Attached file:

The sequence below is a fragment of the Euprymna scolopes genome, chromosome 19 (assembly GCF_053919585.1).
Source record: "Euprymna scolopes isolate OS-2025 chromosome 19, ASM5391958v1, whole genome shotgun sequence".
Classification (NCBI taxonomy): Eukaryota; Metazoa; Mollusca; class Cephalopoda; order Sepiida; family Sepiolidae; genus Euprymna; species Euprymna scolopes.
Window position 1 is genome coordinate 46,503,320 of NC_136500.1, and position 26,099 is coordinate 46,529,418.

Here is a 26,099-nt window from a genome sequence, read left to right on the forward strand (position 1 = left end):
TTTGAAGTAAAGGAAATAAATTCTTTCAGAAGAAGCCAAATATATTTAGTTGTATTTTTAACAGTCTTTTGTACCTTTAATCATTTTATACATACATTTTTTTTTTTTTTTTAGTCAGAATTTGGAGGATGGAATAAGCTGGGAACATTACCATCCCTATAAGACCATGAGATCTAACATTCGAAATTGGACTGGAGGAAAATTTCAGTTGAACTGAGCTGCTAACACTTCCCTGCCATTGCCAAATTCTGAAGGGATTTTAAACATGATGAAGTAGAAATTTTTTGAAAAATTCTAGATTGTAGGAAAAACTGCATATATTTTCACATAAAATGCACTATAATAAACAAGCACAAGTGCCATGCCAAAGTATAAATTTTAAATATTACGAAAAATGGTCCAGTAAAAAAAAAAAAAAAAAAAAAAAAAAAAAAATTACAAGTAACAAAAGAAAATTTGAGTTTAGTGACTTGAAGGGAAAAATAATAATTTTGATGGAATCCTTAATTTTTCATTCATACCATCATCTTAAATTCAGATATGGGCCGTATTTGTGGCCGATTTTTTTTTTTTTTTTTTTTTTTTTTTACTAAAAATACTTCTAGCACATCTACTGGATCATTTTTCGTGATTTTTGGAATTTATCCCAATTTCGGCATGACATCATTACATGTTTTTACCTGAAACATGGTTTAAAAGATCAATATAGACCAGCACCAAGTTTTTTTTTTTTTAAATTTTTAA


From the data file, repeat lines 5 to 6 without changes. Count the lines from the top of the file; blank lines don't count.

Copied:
Here is a 26,099-nt window from a genome sequence, read left to right on the forward strand (position 1 = left end):
TTTGAAGTAAAGGAAATAAATTCTTTCAGAAGAAGCCAAATATATTTAGTTGTATTTTTAACAGTCTTTTGTACCTTTAATCATTTTATACATACATTTTTTTTTTTTTTTTAGTCAGAATTTGGAGGATGGAATAAGCTGGGAACATTACCATCCCTATAAGACCATGAGATCTAACATTCGAAATTGGACTGGAGGAAAATTTCAGTTGAACTGAGCTGCTAACACTTCCCTGCCATTGCCAAATTCTGAAGGGATTTTAAACATGATGAAGTAGAAATTTTTTGAAAAATTCTAGATTGTAGGAAAAACTGCATATATTTTCACATAAAATGCACTATAATAAACAAGCACAAGTGCCATGCCAAAGTATAAATTTTAAATATTACGAAAAATGGTCCAGTAAAAAAAAAAAAAAAAAAAAAAAAAAAAAAATTACAAGTAACAAAAGAAAATTTGAGTTTAGTGACTTGAAGGGAAAAATAATAATTTTGATGGAATCCTTAATTTTTCATTCATACCATCATCTTAAATTCAGATATGGGCCGTATTTGTGGCCGATTTTTTTTTTTTTTTTTTTTTTTTTTTACTAAAAATACTTCTAGCACATCTACTGGATCATTTTTCGTGATTTTTGGAATTTATCCCAATTTCGGCATGACATCATTACATGTTTTTACCTGAAACATGGTTTAAAAGATCAATATAGACCAGCACCAAGTTTTTTTTTTTTTAAATTTTTAA